In his book, Israel: A Concise History of a Nation Reborn, Dr. Daniel Gordis describes the conceptzia – the ‘“conception’” of strength and military superiority that Israelis had of themselves after the 1967 Six-Day War. It was comforting and uplifting. But it kept Israel’s leaders from seeing with clarity the growing threat of Syria and Egypt in the leadup to the 1973 War. Through this frame of interpretation, Israeli leaders missed what was happening before their very eyes.
Dr. Micha Goodman suggests that much the same might have taken place in the lead-up to October 7, 2023. The story Israeli leaders have told themselves since the Second Intifada has been one of potency and vitality – without peer or real existential threat in the region. This notion occluded from view the growing evidence that Hamas was planning an unprecedented kind and scale of terrorist attack on Israeli soil.
While Israeli leaders and citizens continue to grapple with their shattered “conceptions” of self and society, recent experiences beg the question from us all: what preconceptions do we have about the world around us that make us feel safe or strong but ultimately keep us from understanding evidence that complicates the story? Do we presume our companies or organizations to be unflappable or peerless? Do we see ourselves as essential parts of any group of which we are a part? Do we believe our communities or families to be copacetic, even if uncertainty or sadness resides beneath the surface?
This week’s Torah portion, Parshat Vayeshev is about how we create such conceptions of self, family, community, and world – in this case, focusing on the story of Joseph. Joseph’s dreams contain profound truths within them, but the manner in which he conveys them alienates him from his siblings – creating a conception that he is arrogant, unkind, and even a danger to his family. Once his brothers have this notion of Joseph and his personhood, it is difficult to disabuse them of it. Ultimately, it provides a pretense for them to abuse Joseph unconscionably.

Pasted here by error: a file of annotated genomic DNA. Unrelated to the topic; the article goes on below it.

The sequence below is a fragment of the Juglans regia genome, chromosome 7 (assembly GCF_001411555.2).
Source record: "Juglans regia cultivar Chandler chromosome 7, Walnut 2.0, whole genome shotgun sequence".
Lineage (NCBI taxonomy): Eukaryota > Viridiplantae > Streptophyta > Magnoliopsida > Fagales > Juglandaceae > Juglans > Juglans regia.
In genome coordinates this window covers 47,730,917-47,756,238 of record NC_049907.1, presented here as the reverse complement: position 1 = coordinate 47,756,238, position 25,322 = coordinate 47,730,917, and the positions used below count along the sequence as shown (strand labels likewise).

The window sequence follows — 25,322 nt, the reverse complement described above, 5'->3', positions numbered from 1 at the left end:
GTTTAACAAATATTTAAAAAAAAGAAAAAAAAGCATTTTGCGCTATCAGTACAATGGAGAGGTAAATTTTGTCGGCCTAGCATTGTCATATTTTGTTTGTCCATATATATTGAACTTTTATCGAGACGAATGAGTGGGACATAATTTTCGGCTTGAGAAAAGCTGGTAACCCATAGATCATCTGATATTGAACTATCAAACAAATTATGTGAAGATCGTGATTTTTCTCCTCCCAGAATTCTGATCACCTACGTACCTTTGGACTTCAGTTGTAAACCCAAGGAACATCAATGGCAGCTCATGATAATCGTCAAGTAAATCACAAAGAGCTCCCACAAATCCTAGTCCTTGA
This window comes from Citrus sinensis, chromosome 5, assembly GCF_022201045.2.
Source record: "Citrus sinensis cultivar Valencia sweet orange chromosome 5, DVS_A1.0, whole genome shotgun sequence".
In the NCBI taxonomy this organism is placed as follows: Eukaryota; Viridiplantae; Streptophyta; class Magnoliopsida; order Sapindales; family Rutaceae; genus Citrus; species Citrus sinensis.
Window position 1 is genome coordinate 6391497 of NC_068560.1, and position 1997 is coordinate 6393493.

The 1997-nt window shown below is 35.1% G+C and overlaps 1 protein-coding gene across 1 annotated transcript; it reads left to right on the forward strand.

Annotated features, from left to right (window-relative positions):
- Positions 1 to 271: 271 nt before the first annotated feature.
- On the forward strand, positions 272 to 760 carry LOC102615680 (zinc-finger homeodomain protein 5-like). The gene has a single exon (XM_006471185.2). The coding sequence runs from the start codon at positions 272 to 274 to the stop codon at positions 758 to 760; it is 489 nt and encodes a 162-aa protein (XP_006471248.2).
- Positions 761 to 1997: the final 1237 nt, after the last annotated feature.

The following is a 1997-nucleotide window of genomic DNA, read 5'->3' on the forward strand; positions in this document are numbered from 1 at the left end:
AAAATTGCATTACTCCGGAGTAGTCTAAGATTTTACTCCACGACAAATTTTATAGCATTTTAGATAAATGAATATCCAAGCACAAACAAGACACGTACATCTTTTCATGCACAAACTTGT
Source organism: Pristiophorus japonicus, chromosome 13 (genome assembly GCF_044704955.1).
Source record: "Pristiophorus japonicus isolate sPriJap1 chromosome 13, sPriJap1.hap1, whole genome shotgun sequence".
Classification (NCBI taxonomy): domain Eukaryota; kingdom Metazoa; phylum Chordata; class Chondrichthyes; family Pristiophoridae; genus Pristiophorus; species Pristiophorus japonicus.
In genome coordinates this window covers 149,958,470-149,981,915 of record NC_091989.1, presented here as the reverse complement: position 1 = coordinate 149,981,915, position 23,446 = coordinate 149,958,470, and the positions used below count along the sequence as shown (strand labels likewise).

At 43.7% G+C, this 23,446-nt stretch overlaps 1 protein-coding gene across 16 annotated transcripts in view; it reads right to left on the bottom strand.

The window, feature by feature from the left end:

They throw Joseph into a pit – perhaps the original pit of despair – which multiple Talmudic passages describe as having “snakes and scorpions” (BT Chagigah Shabbat 22a, Chagigah 3a). Whether they intended to kill him or merely forever rid themselves of him, they fail to see his higher purpose and sacred potential as a leader. They can hardly imagine his rise to grand vizier of Egypt with the use of his dreams, nor Joseph’s growing ability to convey the meaning of dreams in a gentler, more palatable way. They certainly cannot foresee the role he will play in saving the entire family from famine.
In some respect, Joseph’s story is one of shattering preconceptions in the most positive of ways. One might even argue that he shatters preconceptions about preconceptions – and that indeed, they can both keep us from seeing problems or wonderous opportunities taking shape before our eyes. It also affirms that the best way to rid ourselves of the (mis)conception is a combination of openness to new ideas and compassion in the way that we share them with others.
Joshua Stanton is Rabbi of East End Temple in Manhattan and the Director of Leadership Formation at CLAL – The National Jewish Center for Learning and Leadership. He serves on the Board of Governors of the International Jewish Committee for Interreligious Consultations, which liaises on behalf of Jewish communities worldwide with the Vatican and other international religious bodies.